Testnets serve a very good purpose, and that is to determine whether the technology is capable of running on a much broader scale. For Ethereum, the Medalla testnet has been in operation and growing in terms of staked ETH and validators since early August.
Not all validators have been happy with the experience, however, and one has stated that he has no intention of staking on Beacon Chain when it gets launched.
Reasons not to Stake
Beacon Chain validator Chase Wright has launched a scathing thread on twitter explaining why he has no intention of staking real ETH after participating in the testnet.
Like many of you, I am excited for ETH2, the Beacon Chain, Phase 0, and everything that will come after.
I have participated in Onyx, Witti, Altona, and Medalla test networks.
I tried Prysm and Lighthouse.
— Chase Wright (@mysticryuujin) September 23, 2020
There have been several Ethereum 2.0 test networks, including Onyx, Witti, Altona, and Medalla is the latest and final one. Wright stated that he has done extensive testing on multiple networks using multiple clients and has become highly familiar with their operation.
Firstly he has claimed that average Medalla validators have yet to profit due to a bug in a client, the most popular for testing is Prysm, which has over 90% of the share. Incensed that developers have not fixed the bug, he added that there has yet to be a fork on Beacon Chain, and forking is not the solution anyway.
“When Vitalik’s answer to what do we do when ETH2 is attacked is “fork” but nobody wants to demonstrate what a fork for ETH2 looks like…yikes…”
He continued the expletive-laden tirade adding that there was little interoperability between different clients and nodes and that the whole thing seems to be in a rush to deliver. There were comments about centralization with very few nodes but thousands of validators. Beaconcha.in reports that there are 58,800 validators while Ethernodes.org says that there are 473 active peers for the testnet.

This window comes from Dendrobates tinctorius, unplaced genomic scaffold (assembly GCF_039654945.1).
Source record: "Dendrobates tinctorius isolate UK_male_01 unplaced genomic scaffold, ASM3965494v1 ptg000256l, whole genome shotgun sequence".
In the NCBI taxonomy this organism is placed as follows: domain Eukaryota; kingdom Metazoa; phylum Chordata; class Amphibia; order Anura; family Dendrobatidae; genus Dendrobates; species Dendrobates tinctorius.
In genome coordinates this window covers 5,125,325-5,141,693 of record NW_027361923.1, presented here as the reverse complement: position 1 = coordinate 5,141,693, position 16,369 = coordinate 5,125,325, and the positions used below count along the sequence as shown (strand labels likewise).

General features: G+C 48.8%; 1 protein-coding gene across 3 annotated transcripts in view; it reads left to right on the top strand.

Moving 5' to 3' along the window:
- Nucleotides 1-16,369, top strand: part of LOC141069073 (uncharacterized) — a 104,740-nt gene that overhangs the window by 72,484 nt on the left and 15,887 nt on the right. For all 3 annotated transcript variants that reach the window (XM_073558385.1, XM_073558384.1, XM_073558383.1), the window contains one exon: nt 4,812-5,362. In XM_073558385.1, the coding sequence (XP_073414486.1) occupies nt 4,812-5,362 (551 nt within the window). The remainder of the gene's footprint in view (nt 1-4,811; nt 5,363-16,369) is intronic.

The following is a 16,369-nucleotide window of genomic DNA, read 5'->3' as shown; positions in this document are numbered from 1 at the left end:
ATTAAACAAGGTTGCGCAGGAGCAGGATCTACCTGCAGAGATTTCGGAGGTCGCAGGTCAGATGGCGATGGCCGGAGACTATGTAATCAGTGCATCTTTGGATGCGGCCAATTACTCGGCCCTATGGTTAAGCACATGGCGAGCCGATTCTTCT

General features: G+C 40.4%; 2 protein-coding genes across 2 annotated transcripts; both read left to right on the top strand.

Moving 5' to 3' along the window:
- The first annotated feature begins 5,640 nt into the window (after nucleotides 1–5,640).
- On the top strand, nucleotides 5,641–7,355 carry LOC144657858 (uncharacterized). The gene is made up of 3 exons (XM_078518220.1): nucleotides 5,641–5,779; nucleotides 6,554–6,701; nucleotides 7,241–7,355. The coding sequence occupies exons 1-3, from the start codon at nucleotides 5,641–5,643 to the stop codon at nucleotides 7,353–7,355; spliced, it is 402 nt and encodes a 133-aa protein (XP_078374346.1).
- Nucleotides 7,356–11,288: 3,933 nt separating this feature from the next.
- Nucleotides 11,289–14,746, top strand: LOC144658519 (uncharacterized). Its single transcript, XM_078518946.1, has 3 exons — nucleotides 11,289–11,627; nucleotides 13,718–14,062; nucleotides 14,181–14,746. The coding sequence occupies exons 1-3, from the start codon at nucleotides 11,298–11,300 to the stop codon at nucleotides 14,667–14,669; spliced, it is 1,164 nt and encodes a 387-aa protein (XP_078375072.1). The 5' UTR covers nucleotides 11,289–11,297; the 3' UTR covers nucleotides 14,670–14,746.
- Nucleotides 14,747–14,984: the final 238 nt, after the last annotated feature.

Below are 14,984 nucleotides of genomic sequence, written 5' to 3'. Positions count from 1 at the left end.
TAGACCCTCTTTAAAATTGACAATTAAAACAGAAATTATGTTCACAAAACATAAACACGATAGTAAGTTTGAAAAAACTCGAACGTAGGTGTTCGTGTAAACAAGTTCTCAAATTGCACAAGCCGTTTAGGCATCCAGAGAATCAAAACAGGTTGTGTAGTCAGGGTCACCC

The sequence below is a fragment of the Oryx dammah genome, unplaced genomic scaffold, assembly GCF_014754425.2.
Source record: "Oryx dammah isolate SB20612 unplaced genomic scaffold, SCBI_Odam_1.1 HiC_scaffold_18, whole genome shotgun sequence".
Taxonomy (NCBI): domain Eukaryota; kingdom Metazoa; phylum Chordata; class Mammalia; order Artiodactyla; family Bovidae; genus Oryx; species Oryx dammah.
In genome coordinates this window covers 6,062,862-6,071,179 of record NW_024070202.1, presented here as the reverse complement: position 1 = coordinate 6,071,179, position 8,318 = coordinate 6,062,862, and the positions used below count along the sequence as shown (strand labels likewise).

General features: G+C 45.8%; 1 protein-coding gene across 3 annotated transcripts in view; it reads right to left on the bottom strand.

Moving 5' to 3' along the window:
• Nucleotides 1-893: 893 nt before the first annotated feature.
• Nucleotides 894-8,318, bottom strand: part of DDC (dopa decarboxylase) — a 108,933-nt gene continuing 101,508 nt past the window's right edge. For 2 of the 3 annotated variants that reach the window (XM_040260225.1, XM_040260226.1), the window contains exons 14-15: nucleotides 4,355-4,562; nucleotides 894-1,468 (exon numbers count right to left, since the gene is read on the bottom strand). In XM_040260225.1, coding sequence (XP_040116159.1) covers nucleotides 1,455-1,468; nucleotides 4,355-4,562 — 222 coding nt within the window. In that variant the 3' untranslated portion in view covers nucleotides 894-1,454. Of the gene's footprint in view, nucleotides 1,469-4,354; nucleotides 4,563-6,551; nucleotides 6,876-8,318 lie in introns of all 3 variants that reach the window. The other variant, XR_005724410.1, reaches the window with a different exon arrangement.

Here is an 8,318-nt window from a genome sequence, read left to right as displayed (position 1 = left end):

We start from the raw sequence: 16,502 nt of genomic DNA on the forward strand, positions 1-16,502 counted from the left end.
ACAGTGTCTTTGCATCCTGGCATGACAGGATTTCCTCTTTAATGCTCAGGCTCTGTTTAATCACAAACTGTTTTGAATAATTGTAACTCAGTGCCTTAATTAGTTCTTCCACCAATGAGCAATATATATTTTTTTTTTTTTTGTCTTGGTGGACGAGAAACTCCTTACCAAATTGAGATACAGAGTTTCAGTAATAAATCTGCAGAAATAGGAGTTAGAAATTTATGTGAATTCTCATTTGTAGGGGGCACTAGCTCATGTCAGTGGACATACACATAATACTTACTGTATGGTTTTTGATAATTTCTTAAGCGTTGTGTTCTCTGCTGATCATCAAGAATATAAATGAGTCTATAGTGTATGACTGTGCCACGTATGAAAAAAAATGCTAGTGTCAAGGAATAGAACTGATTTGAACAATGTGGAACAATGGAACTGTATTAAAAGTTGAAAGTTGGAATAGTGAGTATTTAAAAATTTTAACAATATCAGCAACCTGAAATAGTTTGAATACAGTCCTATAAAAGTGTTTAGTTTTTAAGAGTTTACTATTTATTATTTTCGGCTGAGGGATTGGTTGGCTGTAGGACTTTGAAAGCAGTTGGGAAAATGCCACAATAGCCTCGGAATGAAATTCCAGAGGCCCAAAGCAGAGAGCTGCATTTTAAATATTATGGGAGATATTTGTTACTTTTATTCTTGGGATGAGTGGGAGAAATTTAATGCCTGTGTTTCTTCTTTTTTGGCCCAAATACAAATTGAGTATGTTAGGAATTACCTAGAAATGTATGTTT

There was also some angst against the voting and staking rewards mechanism.
Reasons to Stake
Lead Ethereum developer Danny Ryan responded to the thread acknowledging the risks with early staking but rebutting most of the points.
“The testnet is actually very decentralized. Medalla has 1000+ nodes, probably an order of magnitude more than any other PoS testnet.”
I suppose first of all is that I personally don’t expect Phase 0 participation to be for everybody.
Staking comes with many risks and staking early in eth2 comes with even more than if you jumped in a couple of years down the line https://t.co/PSOYhj1ulm
— dannyryan (@dannyryan) September 23, 2020
He added that client voting processes have improved over the past couple of months and disagreed with the comments about rushed shipping.
Another thread was started by Eth Gas Station creator, ‘@latetot,’ using exactly the same opening but arguing why he will be staking on Beacon Chain.
He stated that the response to the first Medalla bug was very fast, and validators have been running without intervention or problems for weeks. He added that The ETH 2.0 client teams have been extremely responsive and collaborative to all community members.
“My ETH can either lie dormant in a cold wallet earning no income, staked in a smart contract with its own risk of loss, or staked as a ETH2.0 validator. The audits, formal verification, and scrutiny of the ETH2.0 contracts give me strong confidence in the safety of ETH2.0.”
So there you have it, both sides of the staking fence. By the time Beacon Chain is finally rolled out, these early teething problems will have been addressed, and it is likely to be the biggest shakeup to the Ethereum network since its inception.